Once everything comes back from the lab, I look at the negatives on a light table. I do this for a couple reasons. First, I can really tell how well I did by looking at the film under the loupe. It's just me, celluloid, and optics. I also check for light leaks and other potential issues that I might need to be aware of with how the camera is working.

I then look at the scans. This is the fun part for me, because it's my first viewing of the images in positive format. As with any film project, sometimes I'm happy, sometimes I'm sad.

I tend not fiddle around with the images much in post production. I want to retain as much of their raw analog quality as possible. If I do have to touch them up, I can use the editing tools in Photos for macOS, or the Luminar 2018 editing extension. Lots of power with these options, and they keep me in my easy workflow.

Then it's time to print. I've been using Red River Paper Matte Card Stock for the output. It's beautiful paper that comes scored, making it easy to fold to 5"x7" finished size. I also purchase my envelopes for the cards at RRP.

surfboads-printed-1024.jpg "Surfboards, Maui" Printed version using Red River Paper card stock and Photos for macOS with an inexpensive Canon wireless printer. Image by Derrick Story.

In my book, The Apple Photos Book for Photographers, 2nd Edition, I explain how to use the Card tool in Photos to generate your own fine art greeting cards. All of your work is saved as a project in Photos, so you can go back anytime and pick up where you left off, or print more cards.

For my printer, I used an inexpensive Canon PIXMA Wireless Photo Printer ($69) that couldn't be easier to operate.

As for the final product, these cards look different than anything I've created before. The combination of analog film with modern inkjet technology is truly unique. And the fact that I can manage the entire effort in Photos for macOS keeps it all so very simple.

New Photos for macOS High Sierra Training!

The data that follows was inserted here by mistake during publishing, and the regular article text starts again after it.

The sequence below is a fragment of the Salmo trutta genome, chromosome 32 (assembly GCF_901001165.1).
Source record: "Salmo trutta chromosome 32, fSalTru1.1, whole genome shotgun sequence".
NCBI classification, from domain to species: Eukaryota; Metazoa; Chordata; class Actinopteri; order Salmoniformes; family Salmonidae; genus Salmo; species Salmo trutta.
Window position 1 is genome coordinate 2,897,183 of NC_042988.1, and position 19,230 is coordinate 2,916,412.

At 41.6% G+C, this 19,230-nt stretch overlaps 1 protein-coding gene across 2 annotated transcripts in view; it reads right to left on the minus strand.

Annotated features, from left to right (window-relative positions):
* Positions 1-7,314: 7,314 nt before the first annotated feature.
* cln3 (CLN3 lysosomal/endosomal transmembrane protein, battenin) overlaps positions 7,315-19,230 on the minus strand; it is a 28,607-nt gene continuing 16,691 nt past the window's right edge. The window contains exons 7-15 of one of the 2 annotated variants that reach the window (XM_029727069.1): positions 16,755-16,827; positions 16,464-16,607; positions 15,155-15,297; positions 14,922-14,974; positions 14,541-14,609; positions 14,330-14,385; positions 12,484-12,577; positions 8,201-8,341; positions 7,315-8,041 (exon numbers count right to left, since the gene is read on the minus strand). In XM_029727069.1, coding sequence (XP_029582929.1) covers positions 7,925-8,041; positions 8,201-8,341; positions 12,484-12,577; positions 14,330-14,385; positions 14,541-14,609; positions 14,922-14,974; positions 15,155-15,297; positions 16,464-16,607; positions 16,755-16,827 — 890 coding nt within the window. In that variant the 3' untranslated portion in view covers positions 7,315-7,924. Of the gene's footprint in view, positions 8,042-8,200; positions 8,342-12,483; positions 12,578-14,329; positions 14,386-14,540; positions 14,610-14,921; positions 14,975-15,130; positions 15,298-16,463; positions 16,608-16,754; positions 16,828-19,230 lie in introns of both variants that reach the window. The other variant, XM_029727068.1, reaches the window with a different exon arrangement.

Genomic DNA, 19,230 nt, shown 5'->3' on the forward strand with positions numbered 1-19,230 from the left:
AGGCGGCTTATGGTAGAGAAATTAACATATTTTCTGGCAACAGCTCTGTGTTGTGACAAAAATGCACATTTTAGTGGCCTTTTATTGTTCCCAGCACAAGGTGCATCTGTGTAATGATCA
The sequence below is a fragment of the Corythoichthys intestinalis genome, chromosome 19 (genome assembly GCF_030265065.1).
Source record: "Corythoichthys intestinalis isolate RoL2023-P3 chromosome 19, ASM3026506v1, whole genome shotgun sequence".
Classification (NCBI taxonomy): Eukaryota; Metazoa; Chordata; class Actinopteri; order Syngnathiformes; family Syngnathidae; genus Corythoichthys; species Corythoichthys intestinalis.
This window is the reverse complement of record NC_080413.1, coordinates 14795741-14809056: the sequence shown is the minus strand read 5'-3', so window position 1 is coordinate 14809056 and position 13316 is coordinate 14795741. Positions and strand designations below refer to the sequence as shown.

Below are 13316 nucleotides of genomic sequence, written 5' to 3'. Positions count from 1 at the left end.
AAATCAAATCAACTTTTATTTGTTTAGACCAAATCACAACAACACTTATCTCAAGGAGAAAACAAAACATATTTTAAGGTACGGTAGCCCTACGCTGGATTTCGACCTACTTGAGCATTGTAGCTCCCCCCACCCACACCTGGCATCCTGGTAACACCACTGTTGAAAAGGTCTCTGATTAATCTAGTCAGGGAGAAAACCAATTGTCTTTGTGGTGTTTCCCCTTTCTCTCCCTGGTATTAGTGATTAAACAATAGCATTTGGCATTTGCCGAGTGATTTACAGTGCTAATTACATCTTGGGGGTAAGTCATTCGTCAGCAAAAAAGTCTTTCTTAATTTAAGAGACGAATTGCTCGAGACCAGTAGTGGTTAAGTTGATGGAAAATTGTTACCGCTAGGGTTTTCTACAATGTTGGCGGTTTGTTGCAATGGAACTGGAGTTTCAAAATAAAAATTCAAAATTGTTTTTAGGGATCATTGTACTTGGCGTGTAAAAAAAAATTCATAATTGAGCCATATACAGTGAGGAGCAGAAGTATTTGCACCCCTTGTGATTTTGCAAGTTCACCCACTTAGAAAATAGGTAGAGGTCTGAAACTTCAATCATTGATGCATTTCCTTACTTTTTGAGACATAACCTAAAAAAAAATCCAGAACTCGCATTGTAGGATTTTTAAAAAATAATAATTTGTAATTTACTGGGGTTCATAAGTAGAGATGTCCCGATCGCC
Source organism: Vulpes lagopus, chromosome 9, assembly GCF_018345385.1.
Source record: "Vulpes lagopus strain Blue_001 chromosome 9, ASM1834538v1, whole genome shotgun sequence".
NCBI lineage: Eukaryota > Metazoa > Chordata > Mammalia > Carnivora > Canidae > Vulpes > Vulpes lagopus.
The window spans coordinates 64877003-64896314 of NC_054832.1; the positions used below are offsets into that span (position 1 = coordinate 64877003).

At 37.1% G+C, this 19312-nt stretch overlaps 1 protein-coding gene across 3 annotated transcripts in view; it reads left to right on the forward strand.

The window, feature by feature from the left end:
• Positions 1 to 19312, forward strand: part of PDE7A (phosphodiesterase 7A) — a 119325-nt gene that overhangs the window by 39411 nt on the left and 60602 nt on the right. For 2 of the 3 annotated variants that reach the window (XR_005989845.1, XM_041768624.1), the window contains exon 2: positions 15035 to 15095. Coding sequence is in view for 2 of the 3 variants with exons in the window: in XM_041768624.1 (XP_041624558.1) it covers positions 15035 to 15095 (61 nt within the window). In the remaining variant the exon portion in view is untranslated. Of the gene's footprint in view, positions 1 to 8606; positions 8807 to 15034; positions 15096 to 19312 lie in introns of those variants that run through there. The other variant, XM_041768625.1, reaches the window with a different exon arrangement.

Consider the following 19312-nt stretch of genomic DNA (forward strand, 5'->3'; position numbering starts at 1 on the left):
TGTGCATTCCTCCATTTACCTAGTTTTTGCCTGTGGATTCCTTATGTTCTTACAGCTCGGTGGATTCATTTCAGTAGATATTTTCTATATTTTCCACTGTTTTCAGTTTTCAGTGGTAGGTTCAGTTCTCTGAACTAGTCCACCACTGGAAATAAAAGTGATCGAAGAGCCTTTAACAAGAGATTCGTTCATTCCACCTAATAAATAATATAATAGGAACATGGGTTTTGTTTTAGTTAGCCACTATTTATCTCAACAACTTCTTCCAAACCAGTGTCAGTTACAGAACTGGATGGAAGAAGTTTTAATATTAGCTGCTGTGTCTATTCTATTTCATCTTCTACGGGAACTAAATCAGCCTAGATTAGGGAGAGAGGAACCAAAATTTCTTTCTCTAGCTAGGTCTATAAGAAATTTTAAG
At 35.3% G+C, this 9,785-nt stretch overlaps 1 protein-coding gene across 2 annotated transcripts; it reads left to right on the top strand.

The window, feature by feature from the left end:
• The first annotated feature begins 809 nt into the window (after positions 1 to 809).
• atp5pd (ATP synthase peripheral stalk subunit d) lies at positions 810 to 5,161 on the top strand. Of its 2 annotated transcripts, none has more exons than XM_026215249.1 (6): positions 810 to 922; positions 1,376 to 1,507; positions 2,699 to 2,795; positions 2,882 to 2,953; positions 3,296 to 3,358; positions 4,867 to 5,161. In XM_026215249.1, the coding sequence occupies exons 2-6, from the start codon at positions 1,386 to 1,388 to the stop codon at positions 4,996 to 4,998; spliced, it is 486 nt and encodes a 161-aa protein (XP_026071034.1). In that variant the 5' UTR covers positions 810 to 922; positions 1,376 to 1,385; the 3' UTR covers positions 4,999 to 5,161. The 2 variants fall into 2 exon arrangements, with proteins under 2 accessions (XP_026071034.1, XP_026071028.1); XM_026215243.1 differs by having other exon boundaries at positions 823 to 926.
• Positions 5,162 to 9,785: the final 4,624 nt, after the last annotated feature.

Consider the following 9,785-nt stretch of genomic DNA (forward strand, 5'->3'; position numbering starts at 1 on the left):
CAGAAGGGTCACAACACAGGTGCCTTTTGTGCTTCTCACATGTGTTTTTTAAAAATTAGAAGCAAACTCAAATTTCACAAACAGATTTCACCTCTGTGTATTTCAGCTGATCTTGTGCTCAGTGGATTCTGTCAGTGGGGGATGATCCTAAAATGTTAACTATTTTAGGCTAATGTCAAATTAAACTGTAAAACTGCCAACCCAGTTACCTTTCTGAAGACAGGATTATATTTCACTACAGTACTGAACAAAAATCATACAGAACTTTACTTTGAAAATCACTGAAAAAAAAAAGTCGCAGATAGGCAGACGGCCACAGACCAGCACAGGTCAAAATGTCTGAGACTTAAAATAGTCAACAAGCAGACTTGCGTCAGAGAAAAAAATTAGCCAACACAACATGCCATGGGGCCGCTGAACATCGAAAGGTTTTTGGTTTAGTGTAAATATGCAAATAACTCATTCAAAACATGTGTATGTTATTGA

Is it time for you to learn the ins and outs of the latest version of Photos? Take a look at Photos for macOS High Sierra Essential Training on LinkedIn Learning, or on lynda.com. Maximize your iPhone photography and complement the work you do with your mirrorless cameras as well. You'll love your cameras even more...

Also be sure to check out my new book, The Apple Photos Book for Photographers, 2nd Edition. It's completely up to date!

You can share your thoughts at the TDS Facebook page, where I'll post this story for discussion.

Photos for macOS is a terrific app for managing videos captured with iPhones and mirrorless cameras. You have organizing features such as albums, keywords, and location data. Plus it has a few tricks up its sleeve, such as exporting single frames from your movies as Tiffs.

Given the high quality of our video capture these days, this is a reasonable approach for publishing photographs online. In fact, the image I used with this week's TDS podcast was snagged from an iPhone video. Here's how it works.

Export a single frame as a photo from Photos for macOS High Sierra Essential Training by Derrick Story

Photos sends the Tiff file to your Pictures folder. From there you can retrieve it and open it in an app such as Preview, or import it back into Photos. It's really a handy feature that I find myself using more and more.

export-frame-as-photo.png

New Photos for macOS High Sierra Training!

Is it time for you to learn the ins and outs of the latest version of Photos? Take a look at Photos for macOS High Sierra Essential Training on LinkedIn Learning, or on lynda.com. Maximize your iPhone photography and complement the work you do with your mirrorless cameras as well. You'll love your cameras even more...

Also be sure to check out my new book, The Apple Photos Book for Photographers, 2nd Edition. It's completely up to date!

You can share your thoughts at the TDS Facebook page, where I'll post this story for discussion.

When you open a Live Photo in Photos for macOS High Sierra, you have a number of creative possibilities. With that original content, you can create an animated GIF or simulate a long exposure, such as with water. I show you how to tap this resource in this movie.

Apply Live Photo effects from Photos for macOS High Sierra Essential Training by Derrick Story

Live Photo adds yet another creative possibility to iPhone photography. Learn about it, and so many more things, in my Photos for macOS High Sierra Essential Training.

live-photos.png

New Photos for macOS High Sierra Training!

Is it time for you to learn the ins and outs of the latest version of Photos? Take a look at Photos for macOS High Sierra Essential Training on LinkedIn Learning, or on lynda.com. Maximize your iPhone photography and complement the work you do with your mirrorless cameras as well. You'll love your cameras even more...

Also be sure to check out my new book, The Apple Photos Book for Photographers, 2nd Edition. It's completely up to date!

You can share your thoughts at the TDS Facebook page, where I'll post this story for discussion.